Support for people while recovering – It was questioned what support was available for people who were recovering from mental health difficulties and their families, once their treatment had finished. The Chief Operating Officer of KMPT considered that mental health services had become more fragmented during her career. The piecemeal way in which mental health services were currently commissioned was unhelpful, making the provision of onward support a challenge. The development of Primary Care Networks could help to address this through improved partnership working, including work with the voluntary sector and more joined-up commissioning. There was an opportunity via the Mental Health and Learning Disability Group to consider how to strengthen joint working. It was also suggested that the role of Community Navigators should be extended to include supporting mental health issues.


Future of Canada House – A written update would be circulated to the Committee to advise what the future of Canada House in Gillingham would be once community hub had opened at Britton Farm. It was also requested that this update be provided to the local ward councillors.


Resources for homelessness and dual diagnosis – KMPT was not commissioned to provide services in relation to dual diagnosis, although it was engaged in this work. There was no additional funding available in relation to homelessness but there had been work to develop homelessness hosts in Kent. Information about hosts in Medway would be circulated to the Committee.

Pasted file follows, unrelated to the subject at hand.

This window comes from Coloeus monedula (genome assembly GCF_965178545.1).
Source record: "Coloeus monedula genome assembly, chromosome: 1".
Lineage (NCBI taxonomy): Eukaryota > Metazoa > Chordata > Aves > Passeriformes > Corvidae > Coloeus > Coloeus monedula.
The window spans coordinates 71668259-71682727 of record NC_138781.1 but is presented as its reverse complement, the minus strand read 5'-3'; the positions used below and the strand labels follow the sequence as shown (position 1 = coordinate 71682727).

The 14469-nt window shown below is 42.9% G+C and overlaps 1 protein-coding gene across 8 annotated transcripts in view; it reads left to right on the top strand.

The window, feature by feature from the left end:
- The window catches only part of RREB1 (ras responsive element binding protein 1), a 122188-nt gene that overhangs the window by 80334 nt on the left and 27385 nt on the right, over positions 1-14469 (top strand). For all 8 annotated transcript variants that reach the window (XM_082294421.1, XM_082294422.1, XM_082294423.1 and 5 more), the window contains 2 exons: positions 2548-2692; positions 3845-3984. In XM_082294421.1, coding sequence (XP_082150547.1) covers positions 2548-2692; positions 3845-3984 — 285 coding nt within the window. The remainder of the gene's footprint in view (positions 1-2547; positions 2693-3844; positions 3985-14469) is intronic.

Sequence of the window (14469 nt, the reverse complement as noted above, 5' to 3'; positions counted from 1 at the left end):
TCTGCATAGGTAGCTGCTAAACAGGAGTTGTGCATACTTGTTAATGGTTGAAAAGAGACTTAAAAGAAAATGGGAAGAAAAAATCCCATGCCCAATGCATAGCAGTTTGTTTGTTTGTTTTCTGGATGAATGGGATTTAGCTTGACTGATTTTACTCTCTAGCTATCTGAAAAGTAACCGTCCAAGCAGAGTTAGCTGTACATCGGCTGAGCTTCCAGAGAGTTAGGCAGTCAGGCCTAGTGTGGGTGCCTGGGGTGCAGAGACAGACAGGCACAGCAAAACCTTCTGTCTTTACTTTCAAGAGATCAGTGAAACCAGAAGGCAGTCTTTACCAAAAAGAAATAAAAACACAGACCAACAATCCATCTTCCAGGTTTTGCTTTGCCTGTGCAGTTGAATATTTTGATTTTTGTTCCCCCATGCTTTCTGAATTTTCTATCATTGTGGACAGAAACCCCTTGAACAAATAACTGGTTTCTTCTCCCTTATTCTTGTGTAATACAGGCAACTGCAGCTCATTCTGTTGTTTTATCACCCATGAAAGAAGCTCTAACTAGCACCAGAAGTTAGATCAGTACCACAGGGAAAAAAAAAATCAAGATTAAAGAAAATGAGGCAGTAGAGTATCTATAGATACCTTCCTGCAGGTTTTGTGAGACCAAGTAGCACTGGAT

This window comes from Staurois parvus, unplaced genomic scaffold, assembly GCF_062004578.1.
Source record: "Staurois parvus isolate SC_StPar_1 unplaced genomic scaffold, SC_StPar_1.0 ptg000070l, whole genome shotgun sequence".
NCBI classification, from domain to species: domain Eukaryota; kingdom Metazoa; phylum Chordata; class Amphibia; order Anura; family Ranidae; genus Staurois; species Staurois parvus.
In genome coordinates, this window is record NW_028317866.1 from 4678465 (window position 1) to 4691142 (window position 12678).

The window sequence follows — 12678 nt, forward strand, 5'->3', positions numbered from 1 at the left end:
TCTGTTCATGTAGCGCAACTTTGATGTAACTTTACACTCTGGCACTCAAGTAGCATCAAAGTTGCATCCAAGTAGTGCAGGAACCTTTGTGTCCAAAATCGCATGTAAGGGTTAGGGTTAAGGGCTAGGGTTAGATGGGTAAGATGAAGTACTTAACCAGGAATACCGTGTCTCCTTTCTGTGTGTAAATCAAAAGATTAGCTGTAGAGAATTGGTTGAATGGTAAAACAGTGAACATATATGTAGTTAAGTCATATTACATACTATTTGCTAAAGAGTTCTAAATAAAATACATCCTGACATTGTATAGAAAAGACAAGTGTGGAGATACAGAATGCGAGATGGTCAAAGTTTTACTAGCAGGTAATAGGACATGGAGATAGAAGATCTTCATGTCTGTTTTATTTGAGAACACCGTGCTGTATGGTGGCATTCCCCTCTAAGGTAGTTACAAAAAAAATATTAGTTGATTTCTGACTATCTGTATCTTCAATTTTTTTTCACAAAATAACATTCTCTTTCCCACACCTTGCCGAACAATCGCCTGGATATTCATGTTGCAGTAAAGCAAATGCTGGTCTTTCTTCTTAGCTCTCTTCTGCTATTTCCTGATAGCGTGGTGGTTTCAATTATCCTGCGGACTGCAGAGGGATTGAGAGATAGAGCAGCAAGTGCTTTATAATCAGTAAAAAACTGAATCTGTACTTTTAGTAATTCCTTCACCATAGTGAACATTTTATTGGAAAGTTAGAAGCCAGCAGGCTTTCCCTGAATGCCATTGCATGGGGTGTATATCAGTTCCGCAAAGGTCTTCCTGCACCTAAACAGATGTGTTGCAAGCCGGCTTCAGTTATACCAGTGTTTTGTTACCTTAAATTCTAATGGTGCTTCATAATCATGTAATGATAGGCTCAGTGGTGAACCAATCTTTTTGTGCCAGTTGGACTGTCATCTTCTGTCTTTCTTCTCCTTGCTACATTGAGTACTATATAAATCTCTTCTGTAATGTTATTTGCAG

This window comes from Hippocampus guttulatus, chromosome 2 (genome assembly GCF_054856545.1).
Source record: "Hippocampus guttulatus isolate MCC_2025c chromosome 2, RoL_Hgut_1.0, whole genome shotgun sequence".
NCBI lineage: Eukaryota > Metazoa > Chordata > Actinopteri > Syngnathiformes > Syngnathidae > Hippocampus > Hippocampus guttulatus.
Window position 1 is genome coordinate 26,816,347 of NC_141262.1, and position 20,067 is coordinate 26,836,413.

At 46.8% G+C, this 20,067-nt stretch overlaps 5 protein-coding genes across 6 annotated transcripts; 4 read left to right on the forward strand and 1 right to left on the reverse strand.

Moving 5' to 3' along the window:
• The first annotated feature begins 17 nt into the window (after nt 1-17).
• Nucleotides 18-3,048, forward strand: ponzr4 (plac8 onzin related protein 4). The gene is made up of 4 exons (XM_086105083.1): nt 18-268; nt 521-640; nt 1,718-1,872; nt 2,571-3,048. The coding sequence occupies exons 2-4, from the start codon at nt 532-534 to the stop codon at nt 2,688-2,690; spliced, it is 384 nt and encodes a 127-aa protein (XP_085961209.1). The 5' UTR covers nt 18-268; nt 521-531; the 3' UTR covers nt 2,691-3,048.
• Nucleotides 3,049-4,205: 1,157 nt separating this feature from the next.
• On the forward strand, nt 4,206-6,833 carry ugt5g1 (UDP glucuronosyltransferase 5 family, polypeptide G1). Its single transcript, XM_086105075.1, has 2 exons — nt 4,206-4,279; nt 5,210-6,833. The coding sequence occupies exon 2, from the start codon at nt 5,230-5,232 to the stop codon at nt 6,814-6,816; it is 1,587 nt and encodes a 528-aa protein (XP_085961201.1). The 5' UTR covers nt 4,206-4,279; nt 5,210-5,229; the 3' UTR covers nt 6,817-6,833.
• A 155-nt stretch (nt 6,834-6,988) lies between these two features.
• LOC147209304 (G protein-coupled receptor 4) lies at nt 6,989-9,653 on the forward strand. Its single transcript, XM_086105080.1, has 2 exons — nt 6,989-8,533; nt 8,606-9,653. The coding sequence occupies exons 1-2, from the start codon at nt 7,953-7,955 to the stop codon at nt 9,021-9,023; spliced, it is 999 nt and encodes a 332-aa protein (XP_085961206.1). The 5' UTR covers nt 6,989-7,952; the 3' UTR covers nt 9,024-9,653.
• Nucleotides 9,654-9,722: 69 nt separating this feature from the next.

The Assistant Director, Adult Social Care said that there had been a rough sleeping pilot in Medway. A Member of staff from Adult Social Care had been seconded to support particular issues related to mental health. There had been a number of positive outcomes. The Community Support Outreach team at Medway Council provided skills for independent living. The interface between services once people were no longer receiving support from KMPT was important to ensure that appropriate support was put in place to help people remain safe and well in the community.


Partnership Working between the Council and health partners – It was requested that a report be provided to the Committee on partnership working between the Council and health partners, including the voluntary sector. The Director of Public Health highlighted work with partners across the UK and abroad in relation to social prescribing. This would enable benchmarking of local activity.




The Committee noted the contents of the report and provided comments and requested that a report on partnership working between the Council and health partners be added to the Committee Work Programme.